There's nothing like a gym to make you wish you were somewhere else. Who really wants to devote part of every day to moving heavy weight across short distances or running on a treadmill?
The experience, basically a contrived replication of manual labor and walking with an actual destination, is inherently tedious. Thus a major part of gym fitness is about dispelling boredom. Most gyms play loud dance music. They place flat-screen televisions in front of aerobic equipment. They hire hot employees.
And many people, of course, carry their cell phones around the gym so they can have immediate interpersonal contact – just not with people in their actual physical vicinity. I've always carried a book or magazine with me. But last week I finally gave in to probably everyone's favorite distraction.
I bought an iPod.
I'm always the last to yield to technological innovation. My TV is literally 25 years old, as is my VCR. I couldn't care less about upgrading to HDTV. I didn't transfer from a manual typewriter to a computer until my therapist insisted. I didn't switch from a PC to a Mac until I lost all my data to viruses – twice. I didn't get a cell phone until I was in Europe and couldn't find pay phones anywhere.
I'm never exactly sure why I resist technological improvement so long. iPods do seem to make people even less communicative than cell phones do. People can usually hear you when they are blathering on a phone. But, with an iPod, most people crank up the volume so loud they can't hear anything else.
A typical experience for me is asking someone if I can work in with them on a machine. They don't acknowledge the request because they are in la-la-land with Britney Spears. Then I tap them on the shoulder, which causes them to pull the speakers out of their ear canals. I feel stupid for coming between them and Britney, even if just momentarily.
And of course this isn't just a gym phenomenon. People everywhere are wired to another reality much of the time. A combination cell phone, Internet browser and camera, like the iPhone, allows you to basically become a visitor in your own world. Your life becomes a collection of souvenirs -- photos, text messages and calls created literally while you pass through your life. The problem is that you're not really present. It's like perusing the shelves of the souvenir shop at the Eiffel Tower without really giving your attention to the tower.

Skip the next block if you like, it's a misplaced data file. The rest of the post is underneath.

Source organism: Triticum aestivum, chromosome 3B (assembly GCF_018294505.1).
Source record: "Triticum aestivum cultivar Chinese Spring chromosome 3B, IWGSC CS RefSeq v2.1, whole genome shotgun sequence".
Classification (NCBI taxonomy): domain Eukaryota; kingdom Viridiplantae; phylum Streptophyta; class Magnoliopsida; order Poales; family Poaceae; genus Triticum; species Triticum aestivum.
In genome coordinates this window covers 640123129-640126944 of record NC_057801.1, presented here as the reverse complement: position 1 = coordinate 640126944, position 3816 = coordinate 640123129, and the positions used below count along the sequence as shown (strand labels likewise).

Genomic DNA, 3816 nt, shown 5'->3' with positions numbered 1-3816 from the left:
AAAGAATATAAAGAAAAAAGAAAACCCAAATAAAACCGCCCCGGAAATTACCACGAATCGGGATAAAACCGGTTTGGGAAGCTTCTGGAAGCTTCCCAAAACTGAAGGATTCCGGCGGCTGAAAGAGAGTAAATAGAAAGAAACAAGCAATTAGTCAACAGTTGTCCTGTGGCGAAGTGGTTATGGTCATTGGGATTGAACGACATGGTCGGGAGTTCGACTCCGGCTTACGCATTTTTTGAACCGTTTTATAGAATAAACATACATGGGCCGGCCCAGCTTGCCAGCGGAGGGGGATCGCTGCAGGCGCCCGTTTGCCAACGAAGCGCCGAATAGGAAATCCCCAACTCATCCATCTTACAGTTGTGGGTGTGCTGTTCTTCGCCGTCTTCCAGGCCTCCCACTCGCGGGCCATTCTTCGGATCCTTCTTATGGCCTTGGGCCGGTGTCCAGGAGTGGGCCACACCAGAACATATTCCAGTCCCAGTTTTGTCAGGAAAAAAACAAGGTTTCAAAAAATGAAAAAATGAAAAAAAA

Last week, after a workout, I found an iPod knockoff in the parking lot. I took it home, thinking the owner's name and phone number might be recorded somewhere. I didn't find that. I did find a lot of dance music, show tunes and pictures of a little white fluffy dog, convincing me that the device belonged to a gay man. I listened to some of the music and was amazed by the clarity. The next day, I turned it in to the gym.
But suddenly I wanted an iPod. Actually, I wanted an iPhone, so I could turn my existence into an iLife full of multimedia souvenirs. But that would mean switching to AT&T, which does not provide cell service in the area of Unabomber Acres, our mountain cabin. So I got an iPod Touch, which has most of the features of the iPhone.
I quickly transferred some favorite CDs to the iPod, along with some podcasts from the iTunes site. And I was immediately hooked. It's not that toting books everywhere doesn't provide a distraction, too, but they can't hold a candle to the iPod.
The iPod doesn't require thinking, just personal sensation. So it doesn't slow me up in the gym. In fact, it makes the 30 minutes on a treadmill seem like the timeless experience of trance. It also has the odd effect of making the world and its occupants much sweeter. Listening to Jai Uttal and the Pagan Love Orchestra while looking over the gym from a treadmill is like watching a movie with a good soundtrack.
So, I've exchanged my life for an iLife. I'm a better person for it, I really am.
Cliff Bostock holds a Ph.D. in depth psychology. For his blog and information on his private practice, go to www.cliffbostock.com.
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